This, without doubt, is what most offends those who are not acquainted with antiquity, and have no opinion of any customs but their own. When one speaks of ploughmen and shepherds, they figure to themselves a parcel of clownish boors, that lead a slavish niiserable life, in poverty and contempt, without courage, without sense or education. They dont consider, that what makes our country-people commonly so wretched, is their being slaves to all the rest of mankind : since they work not only for their own maintenance, but to furnish necessaries for all those that live in a better man
* 1 Sam. xi. 5.
+ 1 Sam. xvi. 11. .
I 1 Sam. xvii. 15.
ner. For it is the countryman that provides for the citizens, the officers of the courts of judicature and treasury, gentlemen, and ecclesiastics : and whatever ways we make use of to turn money into provisions, or provisions into money, all will end in the fruits of the earth, and those animals that are supported by them. Yet when we compare all these different conditions together, we generally place those that work in the country in the last rank: and most people set a greater value upon fat idle citizens, that are weak, and lazy, and good for nothing, because, being richer, they live more luxuriously, and at their ease.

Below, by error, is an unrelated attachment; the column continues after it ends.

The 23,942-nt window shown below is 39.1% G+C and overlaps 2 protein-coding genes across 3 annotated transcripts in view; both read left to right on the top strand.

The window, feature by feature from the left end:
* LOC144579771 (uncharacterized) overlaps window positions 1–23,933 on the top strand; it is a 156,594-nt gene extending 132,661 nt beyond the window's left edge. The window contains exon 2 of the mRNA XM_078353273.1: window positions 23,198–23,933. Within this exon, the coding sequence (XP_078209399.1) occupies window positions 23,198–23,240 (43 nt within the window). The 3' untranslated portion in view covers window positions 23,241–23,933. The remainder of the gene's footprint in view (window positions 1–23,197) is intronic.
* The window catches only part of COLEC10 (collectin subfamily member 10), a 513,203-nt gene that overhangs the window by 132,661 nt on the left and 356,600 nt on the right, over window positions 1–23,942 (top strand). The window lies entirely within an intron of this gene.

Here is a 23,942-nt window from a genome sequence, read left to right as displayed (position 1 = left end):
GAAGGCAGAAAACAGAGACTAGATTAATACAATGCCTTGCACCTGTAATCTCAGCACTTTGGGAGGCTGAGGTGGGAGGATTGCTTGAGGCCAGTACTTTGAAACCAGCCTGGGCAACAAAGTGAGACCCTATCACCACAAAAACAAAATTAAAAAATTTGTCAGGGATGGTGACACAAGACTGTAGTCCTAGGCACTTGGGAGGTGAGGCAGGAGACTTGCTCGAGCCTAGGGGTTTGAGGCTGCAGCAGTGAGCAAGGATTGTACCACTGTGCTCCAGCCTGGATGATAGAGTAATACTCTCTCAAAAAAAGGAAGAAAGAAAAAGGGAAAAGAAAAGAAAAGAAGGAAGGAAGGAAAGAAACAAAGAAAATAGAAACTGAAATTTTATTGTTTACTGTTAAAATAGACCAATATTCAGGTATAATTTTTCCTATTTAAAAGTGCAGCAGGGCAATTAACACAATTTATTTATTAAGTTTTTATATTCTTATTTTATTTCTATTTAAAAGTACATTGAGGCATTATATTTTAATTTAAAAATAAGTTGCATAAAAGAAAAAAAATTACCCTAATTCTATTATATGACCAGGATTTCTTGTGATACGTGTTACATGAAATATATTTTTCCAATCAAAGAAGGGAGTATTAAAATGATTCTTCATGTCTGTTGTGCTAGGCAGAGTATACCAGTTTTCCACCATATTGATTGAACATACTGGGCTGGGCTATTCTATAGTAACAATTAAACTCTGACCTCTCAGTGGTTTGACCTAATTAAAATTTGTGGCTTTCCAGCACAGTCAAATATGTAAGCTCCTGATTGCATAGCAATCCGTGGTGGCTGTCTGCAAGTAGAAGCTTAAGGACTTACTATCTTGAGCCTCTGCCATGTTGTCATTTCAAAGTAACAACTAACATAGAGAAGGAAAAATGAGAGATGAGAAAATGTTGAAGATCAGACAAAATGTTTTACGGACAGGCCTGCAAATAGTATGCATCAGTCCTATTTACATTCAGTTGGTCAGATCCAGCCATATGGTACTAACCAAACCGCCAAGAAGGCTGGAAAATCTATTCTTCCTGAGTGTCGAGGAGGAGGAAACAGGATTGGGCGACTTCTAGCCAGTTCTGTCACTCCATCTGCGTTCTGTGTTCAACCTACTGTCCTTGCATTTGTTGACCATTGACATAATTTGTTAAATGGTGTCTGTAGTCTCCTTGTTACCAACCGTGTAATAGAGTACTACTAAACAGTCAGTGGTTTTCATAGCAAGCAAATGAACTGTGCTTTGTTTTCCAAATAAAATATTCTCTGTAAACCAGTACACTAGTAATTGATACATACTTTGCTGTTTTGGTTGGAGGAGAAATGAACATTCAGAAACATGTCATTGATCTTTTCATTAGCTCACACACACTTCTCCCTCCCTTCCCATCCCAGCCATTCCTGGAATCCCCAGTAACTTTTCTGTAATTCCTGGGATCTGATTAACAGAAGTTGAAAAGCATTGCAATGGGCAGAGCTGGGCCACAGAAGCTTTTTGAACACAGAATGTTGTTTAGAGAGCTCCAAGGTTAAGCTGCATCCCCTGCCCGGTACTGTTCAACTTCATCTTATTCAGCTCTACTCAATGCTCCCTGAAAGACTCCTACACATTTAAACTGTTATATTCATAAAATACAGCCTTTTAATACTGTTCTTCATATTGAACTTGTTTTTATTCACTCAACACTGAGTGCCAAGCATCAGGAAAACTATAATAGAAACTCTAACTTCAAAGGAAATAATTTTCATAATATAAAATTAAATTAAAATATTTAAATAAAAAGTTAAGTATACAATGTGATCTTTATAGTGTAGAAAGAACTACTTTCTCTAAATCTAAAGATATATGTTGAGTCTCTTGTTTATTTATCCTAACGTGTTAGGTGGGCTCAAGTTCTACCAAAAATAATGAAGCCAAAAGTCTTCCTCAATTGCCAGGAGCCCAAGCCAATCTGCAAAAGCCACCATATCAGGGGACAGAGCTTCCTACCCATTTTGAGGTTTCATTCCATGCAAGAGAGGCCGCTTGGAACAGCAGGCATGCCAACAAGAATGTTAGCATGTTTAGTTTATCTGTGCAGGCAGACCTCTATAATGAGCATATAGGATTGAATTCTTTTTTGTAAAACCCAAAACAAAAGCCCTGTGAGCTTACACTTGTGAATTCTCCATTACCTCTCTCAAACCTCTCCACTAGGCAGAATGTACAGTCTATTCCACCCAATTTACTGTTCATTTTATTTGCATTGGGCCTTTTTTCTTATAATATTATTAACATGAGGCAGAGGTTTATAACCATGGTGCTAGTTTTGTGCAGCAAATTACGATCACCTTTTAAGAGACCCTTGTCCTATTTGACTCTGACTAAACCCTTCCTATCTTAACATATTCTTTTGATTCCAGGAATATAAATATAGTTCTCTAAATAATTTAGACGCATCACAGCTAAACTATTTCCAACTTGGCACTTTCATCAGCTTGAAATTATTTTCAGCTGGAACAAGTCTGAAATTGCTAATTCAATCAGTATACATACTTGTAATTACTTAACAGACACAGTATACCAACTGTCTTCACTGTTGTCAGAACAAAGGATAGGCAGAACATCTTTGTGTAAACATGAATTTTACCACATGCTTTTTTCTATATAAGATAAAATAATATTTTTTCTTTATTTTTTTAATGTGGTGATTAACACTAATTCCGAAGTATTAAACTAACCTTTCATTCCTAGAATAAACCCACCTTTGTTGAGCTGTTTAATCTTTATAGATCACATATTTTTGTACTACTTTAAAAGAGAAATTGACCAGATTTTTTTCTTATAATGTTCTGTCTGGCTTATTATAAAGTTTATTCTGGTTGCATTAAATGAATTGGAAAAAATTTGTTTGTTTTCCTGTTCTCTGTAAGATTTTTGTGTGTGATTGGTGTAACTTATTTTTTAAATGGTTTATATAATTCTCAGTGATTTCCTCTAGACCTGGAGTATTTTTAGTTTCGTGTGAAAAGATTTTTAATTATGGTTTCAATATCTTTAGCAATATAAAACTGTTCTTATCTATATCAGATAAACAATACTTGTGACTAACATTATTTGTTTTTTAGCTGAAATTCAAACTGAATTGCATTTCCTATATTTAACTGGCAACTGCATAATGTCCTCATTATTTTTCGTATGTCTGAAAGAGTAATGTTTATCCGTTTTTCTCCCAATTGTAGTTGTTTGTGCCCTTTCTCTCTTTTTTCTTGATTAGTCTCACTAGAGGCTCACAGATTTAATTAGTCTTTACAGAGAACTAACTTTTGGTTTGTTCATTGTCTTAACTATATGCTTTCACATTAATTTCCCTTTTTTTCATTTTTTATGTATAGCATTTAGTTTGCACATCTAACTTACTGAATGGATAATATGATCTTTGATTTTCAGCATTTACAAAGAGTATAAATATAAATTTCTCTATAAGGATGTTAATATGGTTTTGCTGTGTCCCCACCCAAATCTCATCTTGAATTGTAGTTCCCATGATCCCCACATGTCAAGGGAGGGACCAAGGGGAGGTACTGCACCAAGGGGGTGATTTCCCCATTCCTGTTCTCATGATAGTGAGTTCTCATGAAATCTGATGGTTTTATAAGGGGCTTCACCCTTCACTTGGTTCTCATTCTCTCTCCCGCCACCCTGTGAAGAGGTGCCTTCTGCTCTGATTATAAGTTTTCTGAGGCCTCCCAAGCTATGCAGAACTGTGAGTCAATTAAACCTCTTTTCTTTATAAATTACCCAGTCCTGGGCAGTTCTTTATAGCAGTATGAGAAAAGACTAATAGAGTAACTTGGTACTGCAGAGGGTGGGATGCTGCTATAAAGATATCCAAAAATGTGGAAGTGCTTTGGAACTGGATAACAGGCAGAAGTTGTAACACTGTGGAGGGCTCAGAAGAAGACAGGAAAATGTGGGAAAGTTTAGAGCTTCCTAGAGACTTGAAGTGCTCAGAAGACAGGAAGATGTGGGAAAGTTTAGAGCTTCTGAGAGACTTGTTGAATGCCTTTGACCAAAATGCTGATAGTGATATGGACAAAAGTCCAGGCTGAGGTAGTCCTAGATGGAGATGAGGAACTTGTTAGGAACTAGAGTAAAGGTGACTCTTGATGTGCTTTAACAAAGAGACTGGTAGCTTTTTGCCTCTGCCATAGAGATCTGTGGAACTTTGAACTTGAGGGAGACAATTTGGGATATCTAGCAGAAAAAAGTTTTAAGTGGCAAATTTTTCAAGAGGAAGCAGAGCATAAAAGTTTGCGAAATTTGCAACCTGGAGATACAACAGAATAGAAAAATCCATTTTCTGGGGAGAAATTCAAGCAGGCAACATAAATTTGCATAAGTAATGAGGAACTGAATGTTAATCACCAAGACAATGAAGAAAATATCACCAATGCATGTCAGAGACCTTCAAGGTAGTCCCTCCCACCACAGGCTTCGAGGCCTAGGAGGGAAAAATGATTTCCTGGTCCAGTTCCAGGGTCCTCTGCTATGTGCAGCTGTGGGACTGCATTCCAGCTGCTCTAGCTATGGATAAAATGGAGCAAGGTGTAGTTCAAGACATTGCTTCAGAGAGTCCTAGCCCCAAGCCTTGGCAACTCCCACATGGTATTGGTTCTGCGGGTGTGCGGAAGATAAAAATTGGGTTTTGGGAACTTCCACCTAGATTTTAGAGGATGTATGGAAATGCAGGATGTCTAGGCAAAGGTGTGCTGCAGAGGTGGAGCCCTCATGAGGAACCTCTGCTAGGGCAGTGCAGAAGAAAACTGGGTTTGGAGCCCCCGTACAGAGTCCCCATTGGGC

But if we imagine a country, where the difference of conditions is not so great, where to live genteelly is not to live without doing any thing at all, but carefully to preserve ones liberty, which consists in being subject to nothing but the laws and public authority; subsisting upon ones own stock, without depending upon any body, and being content with a little, rather than do a mean thing to grow rich; a country where idleness, effeminacy, and ignorance of what is necessary for the support of life, were discountenanced, and where pleasure was in less esteem than health and strength: in such a country it would be more creditable to plow, or keep a flock, than to follow diversions, and idle away all ones time. Now there is no necessity of having any recourse to Plato's commonwealth to find men of this character, for so lived the greatest part of mankind for nearly four thousand years.